Nicky Morgan: preparing children for the future through the EBacc
Education Secretary Nicky Morgan discusses changes to the English Baccalaureate (EBacc) at King Solomon Academy, London.
Thank you so much for the invite and thank you to year 7 for that great performance.
One of the best things about my job is meeting pupils and teachers from across the country.
To see what’s working, to find out what’s not, and to learn what more I can do to help make our schools and classrooms truly exceptional.
Because what I want from education, what I passionately believe our education system should do, is give every single young person the chance to make the most of their talent.
And from everything I’ve seen and heard about this wonderful school, that’s exactly what you do, and it’s why I’m so delighted to be here today.
Every student at this school has the chance to go to a school totally and utterly focused on helping every single young person that walks through its doors, regardless of their background, to achieve whatever they want in life.
Because as the Prime Minister said on 8 May after he was re-elected, we are committed to governing as one nation. Nowhere is that more important than in education, where that commitment means giving every young person whatever background, wherever they’re from, the same opportunity to fulfil their potential.
Best possible start in life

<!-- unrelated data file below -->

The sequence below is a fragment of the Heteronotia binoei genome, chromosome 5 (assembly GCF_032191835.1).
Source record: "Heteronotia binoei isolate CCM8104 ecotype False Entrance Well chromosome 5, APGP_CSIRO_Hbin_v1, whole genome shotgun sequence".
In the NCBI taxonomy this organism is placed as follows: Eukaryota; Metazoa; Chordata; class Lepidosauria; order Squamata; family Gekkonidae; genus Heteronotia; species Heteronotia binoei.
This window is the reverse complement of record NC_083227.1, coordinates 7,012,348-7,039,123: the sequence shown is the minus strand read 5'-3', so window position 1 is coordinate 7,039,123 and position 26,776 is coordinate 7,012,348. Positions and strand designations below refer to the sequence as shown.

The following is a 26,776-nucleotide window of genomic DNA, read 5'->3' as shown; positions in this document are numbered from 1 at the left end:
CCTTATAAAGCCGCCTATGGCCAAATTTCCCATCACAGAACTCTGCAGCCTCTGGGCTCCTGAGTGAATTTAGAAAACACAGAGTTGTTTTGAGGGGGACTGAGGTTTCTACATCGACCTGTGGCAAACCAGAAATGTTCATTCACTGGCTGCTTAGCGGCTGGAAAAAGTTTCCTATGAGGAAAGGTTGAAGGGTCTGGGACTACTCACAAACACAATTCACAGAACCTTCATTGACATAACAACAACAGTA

I know how hard all of you in this school work, from teachers and support staff, to you, the pupils.
And the reason that is so important, is as I so often say, we know that a great education really sets you up for the future.
What you’ve learnt here so far - what you’ve achieved here - will stay with you for the rest of your lives. Which is why it’s so important that you learn the right things and learn them well.
It’s why at this school, almost all of you study the core academic subjects at GCSE, the subjects that keep your options open, and allow you to enter the widest ranges of careers and university courses.
We call it the English Baccalaureate, or EBacc.
Which means getting good passes in English, maths, sciences, history or geography and a language at GCSE.
And let me be crystal clear, this isn’t because I think that the arts subjects are in any way less good or in any way less valuable.
On the contrary, our country would be much the poorer if we were to fail to inspire the next generation of Henry Hollands, Olivia Colemans or Tinie Tempahs, or the next great orchestra.
What good schools like King Solomon Academy show is that there doesn’t need to be a false choice between an academic or an arts-based curriculum. You can do them both and you can do them both well.
As Max has said, here:
a fully rounded curriculum includes participating in a full string orchestra like I just heard, residential trips, quality work placements and performing unabridged Shakespeare plays.
Our pupils’ achievements in these activities, alongside the core academic subjects, allow them to study from the full range of subjects at A level and keep open as many options as possible for university and beyond.
And increasingly in the careers of the future - many of which don’t yet exist - that’s exactly what you’ll need to succeed. Just look at one of the fastest growing industries in this country, ‘app design’, which requires both knowledge and creativity in abundance. You might be surprised to know that when I was at school we had no mobile phones or apps. The only apple you had was the one you ate.